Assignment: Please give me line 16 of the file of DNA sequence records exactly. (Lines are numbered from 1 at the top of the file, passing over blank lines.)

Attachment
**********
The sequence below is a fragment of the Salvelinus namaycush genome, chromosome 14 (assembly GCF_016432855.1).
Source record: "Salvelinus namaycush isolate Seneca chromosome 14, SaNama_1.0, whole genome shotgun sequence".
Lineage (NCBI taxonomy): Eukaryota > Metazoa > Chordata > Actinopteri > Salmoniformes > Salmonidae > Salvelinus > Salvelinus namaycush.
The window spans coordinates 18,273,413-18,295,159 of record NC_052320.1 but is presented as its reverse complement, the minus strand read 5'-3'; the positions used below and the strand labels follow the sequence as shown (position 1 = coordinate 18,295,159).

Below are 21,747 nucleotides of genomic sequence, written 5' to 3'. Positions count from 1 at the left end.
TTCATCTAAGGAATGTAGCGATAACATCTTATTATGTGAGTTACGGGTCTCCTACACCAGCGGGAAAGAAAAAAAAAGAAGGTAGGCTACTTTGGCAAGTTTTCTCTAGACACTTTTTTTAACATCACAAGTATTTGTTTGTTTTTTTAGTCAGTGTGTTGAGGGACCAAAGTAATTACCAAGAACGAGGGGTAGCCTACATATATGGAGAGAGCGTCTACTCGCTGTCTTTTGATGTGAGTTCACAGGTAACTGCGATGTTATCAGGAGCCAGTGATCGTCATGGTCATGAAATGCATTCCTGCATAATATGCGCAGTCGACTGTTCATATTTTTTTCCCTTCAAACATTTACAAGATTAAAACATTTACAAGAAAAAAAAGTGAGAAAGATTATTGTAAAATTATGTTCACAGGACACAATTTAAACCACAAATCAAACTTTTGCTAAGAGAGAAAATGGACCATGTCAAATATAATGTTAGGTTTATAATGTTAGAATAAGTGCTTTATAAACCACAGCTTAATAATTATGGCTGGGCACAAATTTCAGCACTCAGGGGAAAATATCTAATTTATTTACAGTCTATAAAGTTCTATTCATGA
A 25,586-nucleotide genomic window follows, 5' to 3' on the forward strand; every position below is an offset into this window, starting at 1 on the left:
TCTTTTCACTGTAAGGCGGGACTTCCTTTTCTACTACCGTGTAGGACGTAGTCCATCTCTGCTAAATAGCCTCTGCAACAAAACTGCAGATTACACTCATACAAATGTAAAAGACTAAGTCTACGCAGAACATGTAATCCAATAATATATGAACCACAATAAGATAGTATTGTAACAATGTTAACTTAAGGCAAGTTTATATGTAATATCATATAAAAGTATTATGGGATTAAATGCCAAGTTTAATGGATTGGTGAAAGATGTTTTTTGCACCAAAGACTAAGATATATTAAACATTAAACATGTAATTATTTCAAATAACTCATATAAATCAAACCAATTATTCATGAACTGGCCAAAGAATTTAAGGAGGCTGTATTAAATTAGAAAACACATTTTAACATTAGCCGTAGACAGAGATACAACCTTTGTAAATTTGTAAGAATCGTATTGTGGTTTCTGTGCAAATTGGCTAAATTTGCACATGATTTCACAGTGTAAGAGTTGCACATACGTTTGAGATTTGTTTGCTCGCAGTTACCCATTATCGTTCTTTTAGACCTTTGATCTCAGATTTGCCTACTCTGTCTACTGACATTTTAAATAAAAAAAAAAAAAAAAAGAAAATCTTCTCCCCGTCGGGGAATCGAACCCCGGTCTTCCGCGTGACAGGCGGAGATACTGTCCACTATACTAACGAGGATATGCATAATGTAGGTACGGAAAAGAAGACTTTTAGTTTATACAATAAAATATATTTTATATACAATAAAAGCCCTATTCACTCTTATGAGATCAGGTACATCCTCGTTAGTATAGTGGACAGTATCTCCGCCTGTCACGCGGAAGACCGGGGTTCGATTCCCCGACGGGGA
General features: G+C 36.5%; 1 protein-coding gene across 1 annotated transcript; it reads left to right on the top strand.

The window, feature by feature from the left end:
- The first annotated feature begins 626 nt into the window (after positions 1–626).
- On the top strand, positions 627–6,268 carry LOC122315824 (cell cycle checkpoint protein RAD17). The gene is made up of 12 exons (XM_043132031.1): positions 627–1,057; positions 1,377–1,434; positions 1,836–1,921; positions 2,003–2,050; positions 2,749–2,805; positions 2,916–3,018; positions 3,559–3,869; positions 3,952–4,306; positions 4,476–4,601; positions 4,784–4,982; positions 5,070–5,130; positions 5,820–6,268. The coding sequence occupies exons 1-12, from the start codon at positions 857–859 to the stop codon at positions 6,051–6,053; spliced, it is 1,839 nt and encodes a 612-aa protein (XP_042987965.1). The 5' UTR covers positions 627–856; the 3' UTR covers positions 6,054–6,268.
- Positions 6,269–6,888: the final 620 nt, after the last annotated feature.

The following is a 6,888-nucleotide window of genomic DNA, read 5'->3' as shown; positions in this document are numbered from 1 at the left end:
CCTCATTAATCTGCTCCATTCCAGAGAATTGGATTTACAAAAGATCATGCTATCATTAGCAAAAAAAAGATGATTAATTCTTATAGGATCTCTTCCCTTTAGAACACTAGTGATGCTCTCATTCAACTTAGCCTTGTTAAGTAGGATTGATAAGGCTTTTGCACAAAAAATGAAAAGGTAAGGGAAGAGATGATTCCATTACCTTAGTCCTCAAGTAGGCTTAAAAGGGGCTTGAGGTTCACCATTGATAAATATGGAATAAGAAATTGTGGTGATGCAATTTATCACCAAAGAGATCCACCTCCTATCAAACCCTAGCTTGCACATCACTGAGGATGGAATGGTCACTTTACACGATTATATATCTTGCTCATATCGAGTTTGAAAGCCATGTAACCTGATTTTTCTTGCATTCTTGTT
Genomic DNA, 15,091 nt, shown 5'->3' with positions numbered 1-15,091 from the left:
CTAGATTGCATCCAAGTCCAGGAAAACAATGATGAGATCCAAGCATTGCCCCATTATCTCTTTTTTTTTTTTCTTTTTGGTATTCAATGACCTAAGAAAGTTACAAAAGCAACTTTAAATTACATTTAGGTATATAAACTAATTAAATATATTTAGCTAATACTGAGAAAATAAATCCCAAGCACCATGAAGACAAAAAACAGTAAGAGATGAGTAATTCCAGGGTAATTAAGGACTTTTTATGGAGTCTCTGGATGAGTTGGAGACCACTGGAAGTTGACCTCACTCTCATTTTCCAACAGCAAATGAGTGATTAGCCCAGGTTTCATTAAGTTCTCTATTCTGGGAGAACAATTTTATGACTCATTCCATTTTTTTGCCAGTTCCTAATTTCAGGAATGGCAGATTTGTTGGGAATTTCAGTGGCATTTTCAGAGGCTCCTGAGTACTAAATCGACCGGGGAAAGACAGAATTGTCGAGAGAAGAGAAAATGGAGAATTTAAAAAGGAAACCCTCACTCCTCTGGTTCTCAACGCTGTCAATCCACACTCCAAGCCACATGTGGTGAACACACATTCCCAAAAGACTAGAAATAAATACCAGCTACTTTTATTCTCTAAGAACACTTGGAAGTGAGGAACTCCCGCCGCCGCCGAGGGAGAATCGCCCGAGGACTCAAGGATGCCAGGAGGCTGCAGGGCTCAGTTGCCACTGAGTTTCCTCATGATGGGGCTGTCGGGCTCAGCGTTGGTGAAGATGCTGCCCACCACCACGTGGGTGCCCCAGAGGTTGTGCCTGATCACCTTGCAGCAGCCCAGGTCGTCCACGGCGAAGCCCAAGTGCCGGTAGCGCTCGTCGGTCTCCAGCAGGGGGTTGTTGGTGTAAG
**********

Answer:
Genomic DNA, 15,091 nt, shown 5'->3' with positions numbered 1-15,091 from the left: